'Salem's Lot refers, most directly, to the setting of the novel—the town of Jerusalem's Lot in Maine (King's home state). That setting is, in a lot of ways, the protagonist: the book's about Jerusalem's Lot, first alive, then undead. So you could say that the novel's title is another way of saying either "small town" or "vampires"—or both (see "In a Nutshell").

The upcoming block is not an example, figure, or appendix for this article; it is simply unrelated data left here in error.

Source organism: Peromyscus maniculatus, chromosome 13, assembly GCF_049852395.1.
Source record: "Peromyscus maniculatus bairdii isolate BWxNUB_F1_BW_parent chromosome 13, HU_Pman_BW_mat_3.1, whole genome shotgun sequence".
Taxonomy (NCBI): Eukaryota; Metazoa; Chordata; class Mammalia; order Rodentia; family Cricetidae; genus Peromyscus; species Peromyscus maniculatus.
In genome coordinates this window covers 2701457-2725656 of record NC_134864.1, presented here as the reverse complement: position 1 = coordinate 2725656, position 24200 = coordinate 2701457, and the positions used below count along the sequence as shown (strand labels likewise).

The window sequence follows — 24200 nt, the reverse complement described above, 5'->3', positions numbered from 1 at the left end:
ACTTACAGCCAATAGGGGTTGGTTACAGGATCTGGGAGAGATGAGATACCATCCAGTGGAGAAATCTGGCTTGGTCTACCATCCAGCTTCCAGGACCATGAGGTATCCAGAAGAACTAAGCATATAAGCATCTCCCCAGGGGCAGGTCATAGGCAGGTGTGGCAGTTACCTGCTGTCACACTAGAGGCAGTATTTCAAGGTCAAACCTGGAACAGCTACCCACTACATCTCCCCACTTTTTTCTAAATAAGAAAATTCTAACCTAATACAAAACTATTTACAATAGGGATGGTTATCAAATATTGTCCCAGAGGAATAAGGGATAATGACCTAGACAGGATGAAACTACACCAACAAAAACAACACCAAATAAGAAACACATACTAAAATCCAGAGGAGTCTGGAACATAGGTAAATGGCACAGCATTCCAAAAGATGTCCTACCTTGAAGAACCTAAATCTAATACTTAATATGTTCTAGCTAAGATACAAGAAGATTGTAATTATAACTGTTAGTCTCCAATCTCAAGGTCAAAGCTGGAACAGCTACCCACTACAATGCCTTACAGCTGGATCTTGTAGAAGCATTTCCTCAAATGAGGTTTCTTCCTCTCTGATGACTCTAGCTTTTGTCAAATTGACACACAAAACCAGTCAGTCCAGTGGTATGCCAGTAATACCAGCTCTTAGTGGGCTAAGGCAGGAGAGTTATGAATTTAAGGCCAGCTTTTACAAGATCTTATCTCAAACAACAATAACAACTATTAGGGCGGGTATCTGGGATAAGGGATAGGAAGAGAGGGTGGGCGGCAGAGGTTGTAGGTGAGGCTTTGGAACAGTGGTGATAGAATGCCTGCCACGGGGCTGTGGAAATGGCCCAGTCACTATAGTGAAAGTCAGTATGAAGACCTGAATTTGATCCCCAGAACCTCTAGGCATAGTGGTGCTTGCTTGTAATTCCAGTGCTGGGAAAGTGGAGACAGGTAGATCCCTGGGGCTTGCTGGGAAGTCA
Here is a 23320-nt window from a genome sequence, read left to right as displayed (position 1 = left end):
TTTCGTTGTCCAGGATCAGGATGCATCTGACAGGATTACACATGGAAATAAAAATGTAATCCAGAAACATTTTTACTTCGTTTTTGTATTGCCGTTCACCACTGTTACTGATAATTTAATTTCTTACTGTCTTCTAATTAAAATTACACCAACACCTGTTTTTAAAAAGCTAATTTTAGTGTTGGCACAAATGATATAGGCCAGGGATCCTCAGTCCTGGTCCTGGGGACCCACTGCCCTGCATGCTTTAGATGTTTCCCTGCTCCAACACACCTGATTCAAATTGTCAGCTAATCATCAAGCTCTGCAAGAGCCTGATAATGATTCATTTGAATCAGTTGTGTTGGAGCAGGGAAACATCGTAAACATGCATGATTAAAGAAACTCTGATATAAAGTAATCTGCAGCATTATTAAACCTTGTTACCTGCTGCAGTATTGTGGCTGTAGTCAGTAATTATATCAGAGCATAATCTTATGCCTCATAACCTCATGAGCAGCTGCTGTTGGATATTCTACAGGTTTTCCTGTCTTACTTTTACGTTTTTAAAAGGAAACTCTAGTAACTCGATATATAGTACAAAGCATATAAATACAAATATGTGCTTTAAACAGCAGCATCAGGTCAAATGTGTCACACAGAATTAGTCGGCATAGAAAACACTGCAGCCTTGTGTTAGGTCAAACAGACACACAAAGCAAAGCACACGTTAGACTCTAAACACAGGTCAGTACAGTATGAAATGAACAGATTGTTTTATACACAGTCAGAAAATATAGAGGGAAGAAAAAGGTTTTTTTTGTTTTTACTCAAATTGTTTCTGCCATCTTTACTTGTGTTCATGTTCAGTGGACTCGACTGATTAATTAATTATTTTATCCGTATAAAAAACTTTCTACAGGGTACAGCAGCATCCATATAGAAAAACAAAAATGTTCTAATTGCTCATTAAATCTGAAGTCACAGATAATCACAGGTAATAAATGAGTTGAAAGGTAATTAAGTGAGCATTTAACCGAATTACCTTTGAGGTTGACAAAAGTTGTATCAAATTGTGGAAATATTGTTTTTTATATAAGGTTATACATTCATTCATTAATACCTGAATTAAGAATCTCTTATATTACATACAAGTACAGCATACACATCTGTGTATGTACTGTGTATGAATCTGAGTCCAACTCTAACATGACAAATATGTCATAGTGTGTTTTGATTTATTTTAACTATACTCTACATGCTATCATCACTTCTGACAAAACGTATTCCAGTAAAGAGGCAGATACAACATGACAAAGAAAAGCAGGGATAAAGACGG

The shortening of the name is probably meant to suggest the Salem witch trials, evoking general spookiness and devilry, even though the book doesn't have anything to do with witches or Salem. That's marketing for you—and even vampires need marketing (especially when they sell antiques like Barlow does). The novel was originally titled Second Coming (source), referring perhaps both to Ben Mears' return to Jerusalem's Lot and to the dead returning to life.